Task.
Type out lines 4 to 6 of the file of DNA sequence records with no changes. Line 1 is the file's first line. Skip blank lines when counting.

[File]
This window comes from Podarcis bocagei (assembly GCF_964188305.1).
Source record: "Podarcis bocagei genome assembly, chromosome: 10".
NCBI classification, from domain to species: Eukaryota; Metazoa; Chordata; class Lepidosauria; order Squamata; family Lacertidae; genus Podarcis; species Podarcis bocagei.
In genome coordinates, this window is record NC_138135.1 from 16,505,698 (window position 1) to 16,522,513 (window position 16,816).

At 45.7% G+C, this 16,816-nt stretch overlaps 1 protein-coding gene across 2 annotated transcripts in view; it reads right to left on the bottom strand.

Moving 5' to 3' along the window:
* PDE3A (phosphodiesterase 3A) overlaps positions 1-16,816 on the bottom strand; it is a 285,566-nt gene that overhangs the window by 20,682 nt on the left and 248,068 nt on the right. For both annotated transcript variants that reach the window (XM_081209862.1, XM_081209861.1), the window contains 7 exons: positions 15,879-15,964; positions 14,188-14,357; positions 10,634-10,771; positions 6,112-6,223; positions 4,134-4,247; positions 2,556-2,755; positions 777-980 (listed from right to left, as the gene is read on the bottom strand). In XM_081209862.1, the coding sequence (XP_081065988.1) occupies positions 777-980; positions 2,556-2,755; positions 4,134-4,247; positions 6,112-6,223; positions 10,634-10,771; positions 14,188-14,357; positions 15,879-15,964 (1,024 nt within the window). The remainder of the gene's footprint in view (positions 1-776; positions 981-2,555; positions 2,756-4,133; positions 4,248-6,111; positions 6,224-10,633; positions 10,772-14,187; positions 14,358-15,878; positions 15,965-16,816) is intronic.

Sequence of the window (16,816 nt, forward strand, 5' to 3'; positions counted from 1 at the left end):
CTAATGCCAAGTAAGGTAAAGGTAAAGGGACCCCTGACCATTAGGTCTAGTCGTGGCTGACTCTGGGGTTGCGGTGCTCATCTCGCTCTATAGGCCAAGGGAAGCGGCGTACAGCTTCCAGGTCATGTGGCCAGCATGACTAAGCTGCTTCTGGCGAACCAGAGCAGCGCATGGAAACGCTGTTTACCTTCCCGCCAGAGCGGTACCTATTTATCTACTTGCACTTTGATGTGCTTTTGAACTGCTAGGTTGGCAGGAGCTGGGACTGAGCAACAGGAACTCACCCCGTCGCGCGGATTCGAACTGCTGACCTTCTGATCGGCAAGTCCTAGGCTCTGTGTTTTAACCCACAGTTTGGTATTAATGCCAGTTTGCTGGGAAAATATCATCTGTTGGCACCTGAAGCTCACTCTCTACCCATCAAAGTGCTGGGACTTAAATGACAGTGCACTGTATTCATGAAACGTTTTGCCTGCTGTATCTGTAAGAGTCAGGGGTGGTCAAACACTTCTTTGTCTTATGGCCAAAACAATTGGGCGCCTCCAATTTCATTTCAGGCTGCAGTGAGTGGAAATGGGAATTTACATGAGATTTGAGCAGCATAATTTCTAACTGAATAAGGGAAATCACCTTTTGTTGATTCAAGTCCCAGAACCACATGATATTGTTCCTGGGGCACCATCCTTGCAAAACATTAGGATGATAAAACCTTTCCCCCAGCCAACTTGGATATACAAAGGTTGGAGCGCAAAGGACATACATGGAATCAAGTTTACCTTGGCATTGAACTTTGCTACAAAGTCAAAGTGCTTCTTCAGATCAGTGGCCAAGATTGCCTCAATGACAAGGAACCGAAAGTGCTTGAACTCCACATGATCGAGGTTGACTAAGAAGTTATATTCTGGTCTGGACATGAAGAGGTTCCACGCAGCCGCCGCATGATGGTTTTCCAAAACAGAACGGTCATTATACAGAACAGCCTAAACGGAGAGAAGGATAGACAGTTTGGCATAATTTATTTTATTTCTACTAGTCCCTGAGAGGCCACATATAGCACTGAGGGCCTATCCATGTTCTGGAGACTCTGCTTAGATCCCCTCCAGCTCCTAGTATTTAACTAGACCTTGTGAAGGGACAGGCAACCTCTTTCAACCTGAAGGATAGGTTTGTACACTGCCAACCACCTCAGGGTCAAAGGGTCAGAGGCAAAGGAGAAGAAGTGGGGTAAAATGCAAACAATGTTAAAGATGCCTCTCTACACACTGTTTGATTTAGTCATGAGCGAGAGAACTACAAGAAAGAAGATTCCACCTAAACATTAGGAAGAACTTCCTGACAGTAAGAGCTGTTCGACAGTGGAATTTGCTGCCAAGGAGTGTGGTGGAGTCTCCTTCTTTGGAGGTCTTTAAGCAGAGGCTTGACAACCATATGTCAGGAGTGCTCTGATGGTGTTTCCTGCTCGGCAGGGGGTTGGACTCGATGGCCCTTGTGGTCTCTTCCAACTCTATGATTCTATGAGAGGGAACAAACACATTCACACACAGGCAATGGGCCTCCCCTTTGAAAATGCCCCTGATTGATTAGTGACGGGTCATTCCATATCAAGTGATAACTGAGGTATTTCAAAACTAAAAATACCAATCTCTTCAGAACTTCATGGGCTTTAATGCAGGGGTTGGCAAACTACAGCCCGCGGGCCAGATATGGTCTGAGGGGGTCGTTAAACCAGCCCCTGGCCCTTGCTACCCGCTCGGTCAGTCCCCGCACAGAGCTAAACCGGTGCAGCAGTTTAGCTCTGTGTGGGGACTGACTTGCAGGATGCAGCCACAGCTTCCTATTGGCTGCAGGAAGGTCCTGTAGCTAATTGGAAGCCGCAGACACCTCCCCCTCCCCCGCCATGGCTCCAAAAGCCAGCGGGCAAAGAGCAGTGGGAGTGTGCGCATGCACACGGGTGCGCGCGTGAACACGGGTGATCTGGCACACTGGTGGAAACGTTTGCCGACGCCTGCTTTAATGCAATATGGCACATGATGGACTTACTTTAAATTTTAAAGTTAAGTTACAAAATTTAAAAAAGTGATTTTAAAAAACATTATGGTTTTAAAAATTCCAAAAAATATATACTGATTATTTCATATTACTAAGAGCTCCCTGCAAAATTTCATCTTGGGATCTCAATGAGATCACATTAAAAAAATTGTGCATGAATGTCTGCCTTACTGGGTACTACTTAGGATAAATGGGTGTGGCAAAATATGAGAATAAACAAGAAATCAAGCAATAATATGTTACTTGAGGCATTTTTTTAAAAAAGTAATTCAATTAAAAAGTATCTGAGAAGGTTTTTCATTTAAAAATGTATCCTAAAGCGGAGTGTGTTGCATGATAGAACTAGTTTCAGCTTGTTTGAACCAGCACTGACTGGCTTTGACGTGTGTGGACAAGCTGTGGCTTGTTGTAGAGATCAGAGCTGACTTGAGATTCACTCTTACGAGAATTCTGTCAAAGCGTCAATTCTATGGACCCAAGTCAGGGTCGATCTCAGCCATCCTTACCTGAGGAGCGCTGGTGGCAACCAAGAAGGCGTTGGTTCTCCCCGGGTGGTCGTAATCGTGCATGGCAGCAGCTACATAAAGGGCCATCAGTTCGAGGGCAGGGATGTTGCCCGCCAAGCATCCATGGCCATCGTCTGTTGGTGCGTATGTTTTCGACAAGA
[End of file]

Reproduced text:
In genome coordinates, this window is record NC_138135.1 from 16,505,698 (window position 1) to 16,522,513 (window position 16,816).

At 45.7% G+C, this 16,816-nt stretch overlaps 1 protein-coding gene across 2 annotated transcripts in view; it reads right to left on the bottom strand.

Moving 5' to 3' along the window: